Volcanic springs are a luxury worldwide, and oftentimes resorts like Baldi Hot Springs where we visited build their resorts around the springs to create a spa-like environment where patrons come to be pampered. The idea of sitting in a bath naturally heated by nearby volcanoes was at first a little frightening. I thought of crabs cooking on the stove, and wondered if I had some internal thermometer that would suddenly go off if the volcanic activity suddenly spiked. I assured myself silently that resorts probably could not run a successful business if tourists regularly boiled to death in their care, and dipped my foot into a stone pond with a sign labeled “152 degrees Fahrenheit.” I jumped back from the scalding water, and decided to instead wander around the rest of the resort, trying out ponds that were only around 120 degrees.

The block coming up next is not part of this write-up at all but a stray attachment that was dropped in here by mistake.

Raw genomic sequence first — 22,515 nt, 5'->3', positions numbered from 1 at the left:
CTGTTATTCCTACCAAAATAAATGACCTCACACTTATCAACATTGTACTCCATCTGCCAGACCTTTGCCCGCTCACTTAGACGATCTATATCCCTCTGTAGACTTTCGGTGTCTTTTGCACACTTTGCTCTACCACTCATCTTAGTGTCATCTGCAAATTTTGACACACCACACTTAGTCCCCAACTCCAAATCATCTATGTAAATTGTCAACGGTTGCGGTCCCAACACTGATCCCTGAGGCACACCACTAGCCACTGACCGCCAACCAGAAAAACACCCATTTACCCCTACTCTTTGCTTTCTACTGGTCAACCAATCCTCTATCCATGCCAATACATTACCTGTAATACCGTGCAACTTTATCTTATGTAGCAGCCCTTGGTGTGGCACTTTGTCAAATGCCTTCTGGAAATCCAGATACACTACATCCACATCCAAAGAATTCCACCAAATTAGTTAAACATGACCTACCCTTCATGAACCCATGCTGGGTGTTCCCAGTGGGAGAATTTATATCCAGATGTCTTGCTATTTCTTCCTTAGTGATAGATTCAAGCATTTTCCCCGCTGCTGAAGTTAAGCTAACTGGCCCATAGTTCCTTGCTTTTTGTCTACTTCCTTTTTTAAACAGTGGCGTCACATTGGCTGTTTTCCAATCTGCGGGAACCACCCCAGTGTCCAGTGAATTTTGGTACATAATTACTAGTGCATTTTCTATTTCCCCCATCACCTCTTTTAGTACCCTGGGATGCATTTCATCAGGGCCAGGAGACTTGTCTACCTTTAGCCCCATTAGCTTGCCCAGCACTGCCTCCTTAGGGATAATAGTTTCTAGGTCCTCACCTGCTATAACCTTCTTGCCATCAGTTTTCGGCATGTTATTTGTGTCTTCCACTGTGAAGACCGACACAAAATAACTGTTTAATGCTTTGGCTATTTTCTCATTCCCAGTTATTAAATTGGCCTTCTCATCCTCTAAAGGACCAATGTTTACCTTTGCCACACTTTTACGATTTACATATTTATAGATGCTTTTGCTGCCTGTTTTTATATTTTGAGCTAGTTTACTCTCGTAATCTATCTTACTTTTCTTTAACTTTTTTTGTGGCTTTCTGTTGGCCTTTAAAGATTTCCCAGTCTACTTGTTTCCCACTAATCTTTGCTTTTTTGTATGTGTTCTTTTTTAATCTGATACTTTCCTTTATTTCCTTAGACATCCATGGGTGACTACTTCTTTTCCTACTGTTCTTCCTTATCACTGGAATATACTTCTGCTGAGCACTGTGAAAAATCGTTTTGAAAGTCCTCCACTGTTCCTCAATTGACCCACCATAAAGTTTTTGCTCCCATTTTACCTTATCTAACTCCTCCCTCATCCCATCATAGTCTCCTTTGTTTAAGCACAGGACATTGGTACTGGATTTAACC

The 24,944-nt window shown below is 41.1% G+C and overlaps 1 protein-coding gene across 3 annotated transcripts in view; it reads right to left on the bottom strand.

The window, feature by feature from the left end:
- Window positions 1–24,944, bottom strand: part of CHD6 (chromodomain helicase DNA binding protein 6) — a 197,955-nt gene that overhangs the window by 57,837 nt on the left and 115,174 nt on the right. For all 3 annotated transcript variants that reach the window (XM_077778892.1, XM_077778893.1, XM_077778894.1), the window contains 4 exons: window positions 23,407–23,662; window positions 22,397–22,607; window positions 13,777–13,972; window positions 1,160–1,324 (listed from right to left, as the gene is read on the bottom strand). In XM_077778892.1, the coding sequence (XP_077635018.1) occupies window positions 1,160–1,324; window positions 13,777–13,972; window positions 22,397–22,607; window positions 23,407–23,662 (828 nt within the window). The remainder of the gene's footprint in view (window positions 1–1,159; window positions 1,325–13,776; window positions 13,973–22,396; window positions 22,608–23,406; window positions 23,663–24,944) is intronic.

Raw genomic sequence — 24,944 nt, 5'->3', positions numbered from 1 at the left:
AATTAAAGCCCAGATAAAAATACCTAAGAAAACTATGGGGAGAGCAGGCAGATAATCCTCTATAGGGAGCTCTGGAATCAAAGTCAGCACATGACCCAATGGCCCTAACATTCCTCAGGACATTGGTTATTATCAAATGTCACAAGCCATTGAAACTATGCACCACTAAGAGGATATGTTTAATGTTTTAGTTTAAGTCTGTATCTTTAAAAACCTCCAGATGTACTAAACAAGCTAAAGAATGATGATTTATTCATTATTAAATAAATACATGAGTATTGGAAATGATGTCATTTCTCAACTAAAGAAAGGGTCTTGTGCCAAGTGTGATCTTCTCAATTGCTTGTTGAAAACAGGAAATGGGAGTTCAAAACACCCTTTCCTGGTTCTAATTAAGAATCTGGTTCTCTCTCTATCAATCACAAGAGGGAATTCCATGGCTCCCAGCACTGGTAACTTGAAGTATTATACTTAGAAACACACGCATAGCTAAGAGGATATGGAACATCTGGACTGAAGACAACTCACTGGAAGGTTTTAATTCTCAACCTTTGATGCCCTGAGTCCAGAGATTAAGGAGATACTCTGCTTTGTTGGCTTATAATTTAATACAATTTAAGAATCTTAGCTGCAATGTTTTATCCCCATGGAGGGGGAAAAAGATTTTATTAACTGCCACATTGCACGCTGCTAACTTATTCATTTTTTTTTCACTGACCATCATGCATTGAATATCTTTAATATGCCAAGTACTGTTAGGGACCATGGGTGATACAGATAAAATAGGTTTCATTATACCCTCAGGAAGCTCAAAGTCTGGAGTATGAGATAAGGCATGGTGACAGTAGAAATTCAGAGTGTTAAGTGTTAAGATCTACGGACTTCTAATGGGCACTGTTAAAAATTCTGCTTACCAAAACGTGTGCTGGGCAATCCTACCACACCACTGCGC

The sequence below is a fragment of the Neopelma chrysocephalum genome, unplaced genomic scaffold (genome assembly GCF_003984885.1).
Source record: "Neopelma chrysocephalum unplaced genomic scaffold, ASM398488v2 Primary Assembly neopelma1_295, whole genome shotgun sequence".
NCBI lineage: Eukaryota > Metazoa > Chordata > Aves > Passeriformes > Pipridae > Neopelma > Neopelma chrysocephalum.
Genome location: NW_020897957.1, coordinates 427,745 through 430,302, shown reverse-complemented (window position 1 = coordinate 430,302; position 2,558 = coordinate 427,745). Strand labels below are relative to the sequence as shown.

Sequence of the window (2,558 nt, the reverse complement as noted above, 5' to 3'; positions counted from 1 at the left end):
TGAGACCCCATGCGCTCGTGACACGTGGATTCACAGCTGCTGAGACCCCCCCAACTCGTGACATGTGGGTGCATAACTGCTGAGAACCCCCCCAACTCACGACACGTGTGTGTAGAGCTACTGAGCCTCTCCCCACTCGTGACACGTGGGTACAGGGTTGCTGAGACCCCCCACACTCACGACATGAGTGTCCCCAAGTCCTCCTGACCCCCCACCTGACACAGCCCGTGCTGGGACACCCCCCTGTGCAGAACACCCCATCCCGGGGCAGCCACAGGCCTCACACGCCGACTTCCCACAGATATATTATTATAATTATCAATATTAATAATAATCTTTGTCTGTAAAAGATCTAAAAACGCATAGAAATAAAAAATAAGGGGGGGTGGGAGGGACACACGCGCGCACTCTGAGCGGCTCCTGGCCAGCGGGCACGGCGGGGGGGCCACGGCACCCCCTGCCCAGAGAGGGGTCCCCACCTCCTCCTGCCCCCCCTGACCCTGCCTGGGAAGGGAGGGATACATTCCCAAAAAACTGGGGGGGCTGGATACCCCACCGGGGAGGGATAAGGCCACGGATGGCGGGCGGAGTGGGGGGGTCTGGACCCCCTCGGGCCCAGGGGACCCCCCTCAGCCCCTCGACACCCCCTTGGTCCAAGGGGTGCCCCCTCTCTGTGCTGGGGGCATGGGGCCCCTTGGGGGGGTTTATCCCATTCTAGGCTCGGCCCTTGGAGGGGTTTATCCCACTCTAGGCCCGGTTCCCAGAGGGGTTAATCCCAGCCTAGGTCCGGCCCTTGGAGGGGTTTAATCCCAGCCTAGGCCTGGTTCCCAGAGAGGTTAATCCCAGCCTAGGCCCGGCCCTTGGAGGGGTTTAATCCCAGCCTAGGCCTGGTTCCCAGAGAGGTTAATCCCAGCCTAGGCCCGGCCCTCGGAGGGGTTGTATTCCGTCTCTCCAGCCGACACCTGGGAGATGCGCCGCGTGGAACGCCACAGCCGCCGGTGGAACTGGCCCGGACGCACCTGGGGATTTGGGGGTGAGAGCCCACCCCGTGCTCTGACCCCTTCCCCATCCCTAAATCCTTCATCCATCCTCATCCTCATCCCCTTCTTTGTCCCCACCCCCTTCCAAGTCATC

There were about a dozen hot ponds to relax in, and I waded waist-deep through a steaming hot pool to the swim up bar. I figured the combination of alcohol and abnormally warm water was a recipe for dehydration (and possible drowning), so I drifted lazily in the sediment-rich water and dragged my feet on the rough stone bottom. I braved the hottest pond for about 90 seconds, then took the rest of the time to explore. We left the resort and drove to see the Arenal volcano—but this time, at night. Standing in the cool night air, we watched from the base as what looked like tiny red fireworks spurted out of the top of the mountain in 20-minute intervals, at which the surrounding crowd would gasp and point into the navy blue sky.